I never gave her much thought after 90210, although she popped up here and there.
When I finally got around to watching the short-lived but powerful Boss, a starring vehicle for Kelsey Grammer, I was consistently impressed with Robertson’s performance as political aide, Kitty O’Neill. At first I was doubtful – her character was smart, ambitious, driven but under the thumb of the oppressive Tom Kane (Grammer). The O’Neill character’s professional drive and underhandedness was something Robertson handled well, but where she excelled is in her handling of the character’s personal life. She uses her overt sexuality not to gain power but, it seems, to make herself feel better, to feel desirable, to feel powerful, even though nothing about it gives her power in the end. She attaches no emotion to her encounters – or tries not to and believes she isn’t, even though she is clearly affected (not necessarily in positive ways) by all her encounters and sometimes seeming humiliations. It is the classic powerful, single woman behaving in a sexually liberated, aggressive, detached way and she seems confused by her own evolution.
In part, she has dedicated her life to the politician she works for, and in that sense, does not have time or interest in anything else. And Kane can be a Machiavellian – and emotionally abusive – boss, which would further erode Kitty’s sense of worth. But she is sexually driven, but perhaps there is a lot more behind it than is first obvious. And what makes this compelling is what Robertson brings to the role. This tough exterior with a clearly vulnerable, emotionally stunted inside. And the thing is – it was deeply relatable. I found myself transfixed many times in Kitty’s more vulnerable moments, sometimes even pushed to tears by her choices or the choices she needed to make. It’s pretty rare that I would have such a reaction.
Robertson’s role in Murder in the First is quite different, although she brings some of the same tough-on-the-outside, soft-on-the-inside approach to her role that makes her feel strong and smart – but you can feel her frustrations, her tiredness, the way she is trying to balance her demanding career with her life as a single mother.
And then to top it off, I read recently that Robertson has written a new TV project, Your Time is Up. I am looking forward to seeing what she creates.
What made the first season of True Detective delightful was its sense of coming out of nowhere with something unexpected. No pretension, no weight of expectation. Sure, some of the dialogue was out there, but the unexpectedly great Matthew McConaughey delivered even the strangest dialogue.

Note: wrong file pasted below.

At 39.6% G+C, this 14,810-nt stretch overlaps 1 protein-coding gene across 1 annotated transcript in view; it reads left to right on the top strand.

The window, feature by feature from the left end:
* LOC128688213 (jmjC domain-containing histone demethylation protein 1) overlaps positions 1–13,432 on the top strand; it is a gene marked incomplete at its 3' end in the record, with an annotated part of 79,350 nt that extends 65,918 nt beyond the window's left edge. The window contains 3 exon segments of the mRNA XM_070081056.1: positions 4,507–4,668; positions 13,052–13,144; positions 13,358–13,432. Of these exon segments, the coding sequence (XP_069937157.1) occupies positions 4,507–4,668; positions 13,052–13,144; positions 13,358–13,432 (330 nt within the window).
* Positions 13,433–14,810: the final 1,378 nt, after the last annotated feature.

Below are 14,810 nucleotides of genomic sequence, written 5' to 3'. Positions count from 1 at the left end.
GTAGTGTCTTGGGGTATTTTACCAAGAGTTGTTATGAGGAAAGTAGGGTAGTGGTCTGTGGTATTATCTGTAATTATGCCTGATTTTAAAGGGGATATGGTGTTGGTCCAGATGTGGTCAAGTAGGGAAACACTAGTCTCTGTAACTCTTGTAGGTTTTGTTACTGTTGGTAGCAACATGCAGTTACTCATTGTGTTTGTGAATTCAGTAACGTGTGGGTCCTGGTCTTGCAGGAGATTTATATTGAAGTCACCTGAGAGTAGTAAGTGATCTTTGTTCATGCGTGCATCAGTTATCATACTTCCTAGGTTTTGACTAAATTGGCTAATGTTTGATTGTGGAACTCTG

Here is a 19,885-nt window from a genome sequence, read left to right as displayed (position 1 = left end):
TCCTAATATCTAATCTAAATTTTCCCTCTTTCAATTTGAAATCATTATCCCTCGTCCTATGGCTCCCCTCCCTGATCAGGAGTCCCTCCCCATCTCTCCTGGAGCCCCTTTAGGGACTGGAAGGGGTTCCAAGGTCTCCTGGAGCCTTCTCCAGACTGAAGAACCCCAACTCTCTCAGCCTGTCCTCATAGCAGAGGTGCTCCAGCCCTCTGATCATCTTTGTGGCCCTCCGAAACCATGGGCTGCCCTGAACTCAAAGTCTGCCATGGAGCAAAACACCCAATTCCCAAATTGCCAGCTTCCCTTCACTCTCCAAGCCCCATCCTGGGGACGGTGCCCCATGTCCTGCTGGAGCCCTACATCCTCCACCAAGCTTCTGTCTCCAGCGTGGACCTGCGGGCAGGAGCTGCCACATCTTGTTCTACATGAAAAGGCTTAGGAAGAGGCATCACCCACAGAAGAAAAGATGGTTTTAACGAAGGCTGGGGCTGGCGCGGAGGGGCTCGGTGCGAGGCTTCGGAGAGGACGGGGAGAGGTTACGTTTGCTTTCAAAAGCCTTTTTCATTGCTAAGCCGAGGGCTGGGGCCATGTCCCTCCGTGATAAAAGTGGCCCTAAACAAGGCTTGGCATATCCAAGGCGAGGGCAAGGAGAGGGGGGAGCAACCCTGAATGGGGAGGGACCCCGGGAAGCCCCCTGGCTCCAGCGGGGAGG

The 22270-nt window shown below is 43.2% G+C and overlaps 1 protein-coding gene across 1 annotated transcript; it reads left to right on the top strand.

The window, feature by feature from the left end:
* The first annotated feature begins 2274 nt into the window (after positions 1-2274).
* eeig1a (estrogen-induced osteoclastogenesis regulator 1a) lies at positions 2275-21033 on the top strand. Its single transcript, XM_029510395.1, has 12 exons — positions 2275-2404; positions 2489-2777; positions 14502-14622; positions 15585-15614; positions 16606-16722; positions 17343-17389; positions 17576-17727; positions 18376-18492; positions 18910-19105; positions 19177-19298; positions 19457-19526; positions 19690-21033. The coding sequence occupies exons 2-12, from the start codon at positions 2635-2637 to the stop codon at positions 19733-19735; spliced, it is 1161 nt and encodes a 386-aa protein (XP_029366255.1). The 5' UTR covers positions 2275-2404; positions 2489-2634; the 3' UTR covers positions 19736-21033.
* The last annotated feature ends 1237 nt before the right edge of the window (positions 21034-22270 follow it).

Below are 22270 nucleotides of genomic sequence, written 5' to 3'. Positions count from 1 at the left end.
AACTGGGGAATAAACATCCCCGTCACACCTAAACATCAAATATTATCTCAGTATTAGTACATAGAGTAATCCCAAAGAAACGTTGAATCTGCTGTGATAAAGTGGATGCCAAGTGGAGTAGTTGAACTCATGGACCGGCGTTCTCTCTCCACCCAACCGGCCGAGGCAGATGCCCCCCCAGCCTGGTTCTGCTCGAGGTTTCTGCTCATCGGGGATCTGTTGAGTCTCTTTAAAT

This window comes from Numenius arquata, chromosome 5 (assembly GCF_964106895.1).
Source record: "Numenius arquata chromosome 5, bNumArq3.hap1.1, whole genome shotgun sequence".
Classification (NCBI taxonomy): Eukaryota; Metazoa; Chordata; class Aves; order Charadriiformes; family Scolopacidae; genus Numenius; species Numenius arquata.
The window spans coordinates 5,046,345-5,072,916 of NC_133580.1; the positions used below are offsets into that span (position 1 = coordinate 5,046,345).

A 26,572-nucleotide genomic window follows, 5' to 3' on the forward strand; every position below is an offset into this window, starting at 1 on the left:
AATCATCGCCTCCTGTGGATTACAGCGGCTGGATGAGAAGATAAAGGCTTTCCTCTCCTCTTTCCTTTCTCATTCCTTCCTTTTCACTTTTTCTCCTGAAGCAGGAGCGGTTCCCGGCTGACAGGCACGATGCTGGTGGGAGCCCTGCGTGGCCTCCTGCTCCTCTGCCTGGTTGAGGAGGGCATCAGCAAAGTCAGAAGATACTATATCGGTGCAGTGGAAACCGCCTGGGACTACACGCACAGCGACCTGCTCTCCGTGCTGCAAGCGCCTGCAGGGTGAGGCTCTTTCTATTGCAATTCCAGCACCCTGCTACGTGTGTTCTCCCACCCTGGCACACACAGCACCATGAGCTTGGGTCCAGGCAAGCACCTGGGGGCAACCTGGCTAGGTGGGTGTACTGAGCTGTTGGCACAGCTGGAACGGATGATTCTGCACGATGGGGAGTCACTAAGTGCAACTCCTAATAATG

Under the heavy weight of expectation, the second season has been bogged down in a convoluted mess pushed further into laughable territory by the presence of Vince Vaughn. I suppose he and his handlers expected a career boost or surge along the same lines as McConaughey – maybe we had all been underestimating Vaughn all these years and he had just never been given a role that allowed him to sink his teeth in. McConaughey had been perceived for many years as a one-trick pony too even though much of his long career is studded with hidden gem performances, the likes of which do not fill out Vaughn’s resume.
Every scene with Vaughn was eye rolling. The script was not great to start with – he was asked to pull off some babble that no one would ever say. But a greater actor might have been able to do it without the viewer feeling the need to laugh. And the constant lingering of Vaughn’s character’s wife (played by British actress Kelly Reilly)… what was that all about? Throughout I was expecting that maybe she would play some larger role in the end game – otherwise what other point does her constant presence and artificial brooding play? If it was just to try to humanize Vaughn’s character, it didn’t work. Their conversation is so stilted, so fake, so forced. It looks like two people who joined an “intro to acting” course at a community college and are just fumbling their way through their first scene together. NO chemistry. And hilariously in the finale, Reilly states, “You can’t act for shit. Take it from me.” Haha. Guess what? Neither one of you can act, and the script sucks!
The season ended, and those questions about her role were not answered. What purpose did Vaughn’s wife really serve other than perhaps being some kind of glorified nanny/part-time mum for Rachel McAdams’s kid? Even if the plot questions were more or less answered, the bigger question – what was the point of any of this? – was not.
The end did not satisfy and ended up being just as stupid as the rest of the seven episodes preceding its unceremonious fizzling out.